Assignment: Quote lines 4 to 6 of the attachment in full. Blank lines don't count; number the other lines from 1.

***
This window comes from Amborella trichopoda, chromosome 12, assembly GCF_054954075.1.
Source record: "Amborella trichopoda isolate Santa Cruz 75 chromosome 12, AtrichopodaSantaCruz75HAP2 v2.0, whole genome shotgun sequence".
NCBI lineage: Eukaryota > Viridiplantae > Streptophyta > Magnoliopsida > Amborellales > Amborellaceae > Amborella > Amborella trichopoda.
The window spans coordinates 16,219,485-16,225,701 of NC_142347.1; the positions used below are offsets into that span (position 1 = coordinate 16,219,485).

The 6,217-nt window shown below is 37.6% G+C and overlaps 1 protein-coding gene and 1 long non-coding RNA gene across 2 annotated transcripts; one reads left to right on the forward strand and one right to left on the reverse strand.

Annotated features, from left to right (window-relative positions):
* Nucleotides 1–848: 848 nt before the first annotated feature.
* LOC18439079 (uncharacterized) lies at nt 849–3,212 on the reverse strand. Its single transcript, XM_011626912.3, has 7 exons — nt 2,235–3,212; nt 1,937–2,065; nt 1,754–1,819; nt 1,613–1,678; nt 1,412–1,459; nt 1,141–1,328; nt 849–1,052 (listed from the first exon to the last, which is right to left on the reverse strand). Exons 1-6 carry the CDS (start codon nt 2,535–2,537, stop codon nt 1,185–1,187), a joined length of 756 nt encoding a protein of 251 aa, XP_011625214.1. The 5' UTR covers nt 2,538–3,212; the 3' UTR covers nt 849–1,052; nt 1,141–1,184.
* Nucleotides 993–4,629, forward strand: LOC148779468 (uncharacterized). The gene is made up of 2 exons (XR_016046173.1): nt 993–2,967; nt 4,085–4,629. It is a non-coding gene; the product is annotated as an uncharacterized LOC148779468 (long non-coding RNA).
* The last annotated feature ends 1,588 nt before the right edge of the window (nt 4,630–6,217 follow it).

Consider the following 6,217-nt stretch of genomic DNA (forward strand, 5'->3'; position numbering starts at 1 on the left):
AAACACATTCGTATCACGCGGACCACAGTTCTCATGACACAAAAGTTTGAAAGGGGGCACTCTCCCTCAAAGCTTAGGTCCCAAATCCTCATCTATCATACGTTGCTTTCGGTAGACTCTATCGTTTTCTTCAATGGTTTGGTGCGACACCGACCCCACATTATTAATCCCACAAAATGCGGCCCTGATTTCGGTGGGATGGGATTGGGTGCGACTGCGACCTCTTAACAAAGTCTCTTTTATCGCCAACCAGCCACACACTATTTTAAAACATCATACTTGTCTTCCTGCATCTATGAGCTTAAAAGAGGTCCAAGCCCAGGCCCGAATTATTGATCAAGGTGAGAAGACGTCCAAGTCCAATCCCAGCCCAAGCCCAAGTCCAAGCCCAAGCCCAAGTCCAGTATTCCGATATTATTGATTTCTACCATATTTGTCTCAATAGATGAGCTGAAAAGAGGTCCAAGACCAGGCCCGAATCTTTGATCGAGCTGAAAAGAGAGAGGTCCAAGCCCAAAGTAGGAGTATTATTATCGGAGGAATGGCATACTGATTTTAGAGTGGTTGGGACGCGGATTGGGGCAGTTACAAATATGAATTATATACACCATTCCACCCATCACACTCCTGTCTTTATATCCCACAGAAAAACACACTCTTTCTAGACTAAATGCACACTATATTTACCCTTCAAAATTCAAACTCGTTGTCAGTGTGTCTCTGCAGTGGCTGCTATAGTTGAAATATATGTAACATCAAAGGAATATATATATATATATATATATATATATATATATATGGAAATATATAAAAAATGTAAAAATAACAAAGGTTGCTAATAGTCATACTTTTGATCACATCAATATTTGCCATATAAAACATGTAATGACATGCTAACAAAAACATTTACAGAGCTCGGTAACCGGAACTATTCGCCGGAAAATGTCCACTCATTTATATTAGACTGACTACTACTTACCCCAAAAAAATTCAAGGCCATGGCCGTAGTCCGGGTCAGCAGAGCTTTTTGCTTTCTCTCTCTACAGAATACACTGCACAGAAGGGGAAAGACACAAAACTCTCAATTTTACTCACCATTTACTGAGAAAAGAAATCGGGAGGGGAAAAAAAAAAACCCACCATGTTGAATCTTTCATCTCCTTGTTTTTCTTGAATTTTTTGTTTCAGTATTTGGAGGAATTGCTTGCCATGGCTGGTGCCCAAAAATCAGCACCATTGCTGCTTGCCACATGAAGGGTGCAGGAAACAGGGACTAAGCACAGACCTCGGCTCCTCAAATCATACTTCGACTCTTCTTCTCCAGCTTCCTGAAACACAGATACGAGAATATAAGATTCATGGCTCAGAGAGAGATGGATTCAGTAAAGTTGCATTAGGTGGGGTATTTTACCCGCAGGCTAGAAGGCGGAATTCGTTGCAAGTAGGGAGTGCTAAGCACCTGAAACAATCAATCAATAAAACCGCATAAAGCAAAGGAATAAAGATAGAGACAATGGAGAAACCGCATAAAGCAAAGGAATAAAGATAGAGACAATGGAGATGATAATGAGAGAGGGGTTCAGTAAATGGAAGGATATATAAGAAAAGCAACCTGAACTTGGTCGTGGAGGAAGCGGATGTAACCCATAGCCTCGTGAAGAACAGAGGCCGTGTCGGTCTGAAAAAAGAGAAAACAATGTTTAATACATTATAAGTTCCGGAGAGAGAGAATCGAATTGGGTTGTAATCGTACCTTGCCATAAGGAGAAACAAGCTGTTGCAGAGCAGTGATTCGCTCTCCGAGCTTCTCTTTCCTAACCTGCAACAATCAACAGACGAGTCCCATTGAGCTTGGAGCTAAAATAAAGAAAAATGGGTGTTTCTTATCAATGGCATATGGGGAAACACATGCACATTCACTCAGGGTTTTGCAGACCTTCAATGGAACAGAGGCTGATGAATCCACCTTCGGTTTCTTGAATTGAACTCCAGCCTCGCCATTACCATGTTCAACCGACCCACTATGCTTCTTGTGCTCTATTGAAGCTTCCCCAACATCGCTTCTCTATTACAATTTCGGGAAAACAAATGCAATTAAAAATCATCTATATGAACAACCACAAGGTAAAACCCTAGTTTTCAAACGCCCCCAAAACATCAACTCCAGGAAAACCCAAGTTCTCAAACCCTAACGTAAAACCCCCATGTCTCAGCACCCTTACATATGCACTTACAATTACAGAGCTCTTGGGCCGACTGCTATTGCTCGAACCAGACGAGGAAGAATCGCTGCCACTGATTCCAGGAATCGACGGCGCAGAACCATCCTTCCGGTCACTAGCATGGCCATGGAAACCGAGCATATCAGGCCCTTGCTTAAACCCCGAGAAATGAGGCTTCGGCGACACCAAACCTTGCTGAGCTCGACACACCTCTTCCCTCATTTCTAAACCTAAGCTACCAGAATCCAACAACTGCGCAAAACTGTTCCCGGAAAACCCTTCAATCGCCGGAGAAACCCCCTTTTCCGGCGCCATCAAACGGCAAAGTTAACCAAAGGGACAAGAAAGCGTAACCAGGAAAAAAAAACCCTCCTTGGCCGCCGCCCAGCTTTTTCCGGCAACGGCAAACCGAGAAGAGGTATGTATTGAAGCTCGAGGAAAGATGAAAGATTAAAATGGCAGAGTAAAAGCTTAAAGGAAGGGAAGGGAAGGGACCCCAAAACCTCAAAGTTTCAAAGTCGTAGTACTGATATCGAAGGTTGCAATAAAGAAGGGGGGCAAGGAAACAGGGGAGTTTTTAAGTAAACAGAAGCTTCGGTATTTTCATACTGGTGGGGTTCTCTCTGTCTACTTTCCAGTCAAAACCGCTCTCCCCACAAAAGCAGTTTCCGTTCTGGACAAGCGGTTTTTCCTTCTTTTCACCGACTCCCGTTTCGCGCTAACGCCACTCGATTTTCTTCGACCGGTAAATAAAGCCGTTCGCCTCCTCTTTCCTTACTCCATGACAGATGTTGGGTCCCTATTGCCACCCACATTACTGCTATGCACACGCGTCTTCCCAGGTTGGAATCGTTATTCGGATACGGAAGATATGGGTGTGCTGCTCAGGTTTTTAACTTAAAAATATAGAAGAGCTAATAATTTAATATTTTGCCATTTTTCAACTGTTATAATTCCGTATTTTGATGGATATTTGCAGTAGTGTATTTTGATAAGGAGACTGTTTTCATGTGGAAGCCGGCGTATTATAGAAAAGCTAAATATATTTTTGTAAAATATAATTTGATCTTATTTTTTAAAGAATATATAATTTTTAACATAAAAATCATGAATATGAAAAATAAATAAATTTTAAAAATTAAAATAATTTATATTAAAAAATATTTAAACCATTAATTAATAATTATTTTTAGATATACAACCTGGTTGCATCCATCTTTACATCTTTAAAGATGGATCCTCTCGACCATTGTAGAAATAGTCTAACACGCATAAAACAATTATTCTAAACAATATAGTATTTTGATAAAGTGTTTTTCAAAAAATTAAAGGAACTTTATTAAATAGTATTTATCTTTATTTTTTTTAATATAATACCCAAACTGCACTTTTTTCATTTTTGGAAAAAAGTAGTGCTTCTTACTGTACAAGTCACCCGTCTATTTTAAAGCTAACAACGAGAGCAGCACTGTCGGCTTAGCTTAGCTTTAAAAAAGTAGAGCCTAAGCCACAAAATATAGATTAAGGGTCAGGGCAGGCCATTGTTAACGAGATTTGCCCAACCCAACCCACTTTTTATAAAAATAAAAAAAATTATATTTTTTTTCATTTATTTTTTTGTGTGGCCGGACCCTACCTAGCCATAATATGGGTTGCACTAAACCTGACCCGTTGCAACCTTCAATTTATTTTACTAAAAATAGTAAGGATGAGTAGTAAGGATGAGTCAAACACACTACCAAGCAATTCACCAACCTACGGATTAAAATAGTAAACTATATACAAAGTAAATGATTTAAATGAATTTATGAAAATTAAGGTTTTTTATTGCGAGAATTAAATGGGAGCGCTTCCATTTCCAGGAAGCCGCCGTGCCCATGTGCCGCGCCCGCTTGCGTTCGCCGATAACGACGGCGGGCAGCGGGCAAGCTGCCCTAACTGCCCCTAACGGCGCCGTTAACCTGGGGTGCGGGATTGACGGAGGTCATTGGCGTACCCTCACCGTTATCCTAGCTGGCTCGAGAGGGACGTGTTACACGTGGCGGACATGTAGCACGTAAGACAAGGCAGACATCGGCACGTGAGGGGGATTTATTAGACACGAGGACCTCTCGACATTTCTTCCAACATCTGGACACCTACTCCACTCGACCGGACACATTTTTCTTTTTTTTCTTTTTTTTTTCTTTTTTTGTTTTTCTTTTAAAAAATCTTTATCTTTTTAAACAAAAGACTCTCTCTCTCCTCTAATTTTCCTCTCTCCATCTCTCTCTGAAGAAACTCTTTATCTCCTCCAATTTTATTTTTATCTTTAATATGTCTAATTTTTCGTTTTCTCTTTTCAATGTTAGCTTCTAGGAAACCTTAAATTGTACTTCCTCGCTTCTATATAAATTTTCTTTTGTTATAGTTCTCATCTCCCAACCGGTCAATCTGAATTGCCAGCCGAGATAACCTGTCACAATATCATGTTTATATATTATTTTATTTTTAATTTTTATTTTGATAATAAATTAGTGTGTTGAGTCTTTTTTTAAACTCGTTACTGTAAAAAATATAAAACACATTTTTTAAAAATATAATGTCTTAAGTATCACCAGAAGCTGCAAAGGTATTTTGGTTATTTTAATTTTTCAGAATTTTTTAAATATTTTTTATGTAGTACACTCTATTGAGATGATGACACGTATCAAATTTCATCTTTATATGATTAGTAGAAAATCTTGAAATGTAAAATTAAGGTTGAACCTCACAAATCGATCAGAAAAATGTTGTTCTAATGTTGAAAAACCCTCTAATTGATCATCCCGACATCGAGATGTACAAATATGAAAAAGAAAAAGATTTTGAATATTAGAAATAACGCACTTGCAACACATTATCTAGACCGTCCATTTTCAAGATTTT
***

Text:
The window spans coordinates 16,219,485-16,225,701 of NC_142347.1; the positions used below are offsets into that span (position 1 = coordinate 16,219,485).

The 6,217-nt window shown below is 37.6% G+C and overlaps 1 protein-coding gene and 1 long non-coding RNA gene across 2 annotated transcripts; one reads left to right on the forward strand and one right to left on the reverse strand.

Annotated features, from left to right (window-relative positions):